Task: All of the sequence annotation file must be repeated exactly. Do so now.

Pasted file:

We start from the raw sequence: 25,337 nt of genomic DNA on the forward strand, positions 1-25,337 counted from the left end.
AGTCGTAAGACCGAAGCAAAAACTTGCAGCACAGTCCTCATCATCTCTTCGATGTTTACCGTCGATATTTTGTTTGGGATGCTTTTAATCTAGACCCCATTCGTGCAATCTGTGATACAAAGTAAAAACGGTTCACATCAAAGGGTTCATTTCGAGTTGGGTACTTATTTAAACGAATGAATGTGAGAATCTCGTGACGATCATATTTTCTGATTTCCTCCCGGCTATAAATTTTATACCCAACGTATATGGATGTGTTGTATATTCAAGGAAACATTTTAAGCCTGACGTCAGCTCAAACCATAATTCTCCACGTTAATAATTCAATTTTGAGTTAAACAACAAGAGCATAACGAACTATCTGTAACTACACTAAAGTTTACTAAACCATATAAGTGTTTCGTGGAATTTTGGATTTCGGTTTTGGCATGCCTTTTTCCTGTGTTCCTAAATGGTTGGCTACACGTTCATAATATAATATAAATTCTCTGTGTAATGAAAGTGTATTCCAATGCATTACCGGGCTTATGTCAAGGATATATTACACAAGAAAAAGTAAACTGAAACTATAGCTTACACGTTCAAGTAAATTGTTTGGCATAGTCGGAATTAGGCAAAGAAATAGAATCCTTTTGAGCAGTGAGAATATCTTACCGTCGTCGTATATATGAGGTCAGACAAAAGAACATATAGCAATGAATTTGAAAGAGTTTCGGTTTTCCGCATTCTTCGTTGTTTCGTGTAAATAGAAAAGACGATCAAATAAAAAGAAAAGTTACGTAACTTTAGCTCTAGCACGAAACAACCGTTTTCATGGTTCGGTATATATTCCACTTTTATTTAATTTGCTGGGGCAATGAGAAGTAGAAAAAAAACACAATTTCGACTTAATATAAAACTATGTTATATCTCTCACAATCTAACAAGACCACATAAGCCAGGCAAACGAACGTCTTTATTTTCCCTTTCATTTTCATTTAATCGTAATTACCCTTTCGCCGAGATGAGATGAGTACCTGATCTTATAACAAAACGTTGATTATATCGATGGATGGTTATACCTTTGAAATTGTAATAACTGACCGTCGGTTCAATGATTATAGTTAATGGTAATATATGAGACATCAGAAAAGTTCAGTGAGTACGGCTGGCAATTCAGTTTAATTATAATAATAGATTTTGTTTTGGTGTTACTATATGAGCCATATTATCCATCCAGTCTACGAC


We start from the raw sequence: 25,337 nt of genomic DNA on the forward strand, positions 1-25,337 counted from the left end.
AGTCGTAAGACCGAAGCAAAAACTTGCAGCACAGTCCTCATCATCTCTTCGATGTTTACCGTCGATATTTTGTTTGGGATGCTTTTAATCTAGACCCCATTCGTGCAATCTGTGATACAAAGTAAAAACGGTTCACATCAAAGGGTTCATTTCGAGTTGGGTACTTATTTAAACGAATGAATGTGAGAATCTCGTGACGATCATATTTTCTGATTTCCTCCCGGCTATAAATTTTATACCCAACGTATATGGATGTGTTGTATATTCAAGGAAACATTTTAAGCCTGACGTCAGCTCAAACCATAATTCTCCACGTTAATAATTCAATTTTGAGTTAAACAACAAGAGCATAACGAACTATCTGTAACTACACTAAAGTTTACTAAACCATATAAGTGTTTCGTGGAATTTTGGATTTCGGTTTTGGCATGCCTTTTTCCTGTGTTCCTAAATGGTTGGCTACACGTTCATAATATAATATAAATTCTCTGTGTAATGAAAGTGTATTCCAATGCATTACCGGGCTTATGTCAAGGATATATTACACAAGAAAAAGTAAACTGAAACTATAGCTTACACGTTCAAGTAAATTGTTTGGCATAGTCGGAATTAGGCAAAGAAATAGAATCCTTTTGAGCAGTGAGAATATCTTACCGTCGTCGTATATATGAGGTCAGACAAAAGAACATATAGCAATGAATTTGAAAGAGTTTCGGTTTTCCGCATTCTTCGTTGTTTCGTGTAAATAGAAAAGACGATCAAATAAAAAGAAAAGTTACGTAACTTTAGCTCTAGCACGAAACAACCGTTTTCATGGTTCGGTATATATTCCACTTTTATTTAATTTGCTGGGGCAATGAGAAGTAGAAAAAAAACACAATTTCGACTTAATATAAAACTATGTTATATCTCTCACAATCTAACAAGACCACATAAGCCAGGCAAACGAACGTCTTTATTTTCCCTTTCATTTTCATTTAATCGTAATTACCCTTTCGCCGAGATGAGATGAGTACCTGATCTTATAACAAAACGTTGATTATATCGATGGATGGTTATACCTTTGAAATTGTAATAACTGACCGTCGGTTCAATGATTATAGTTAATGGTAATATATGAGACATCAGAAAAGTTCAGTGAGTACGGCTGGCAATTCAGTTTAATTATAATAATAGATTTTGTTTTGGTGTTACTATATGAGCCATATTATCCATCCAGTCTACGAC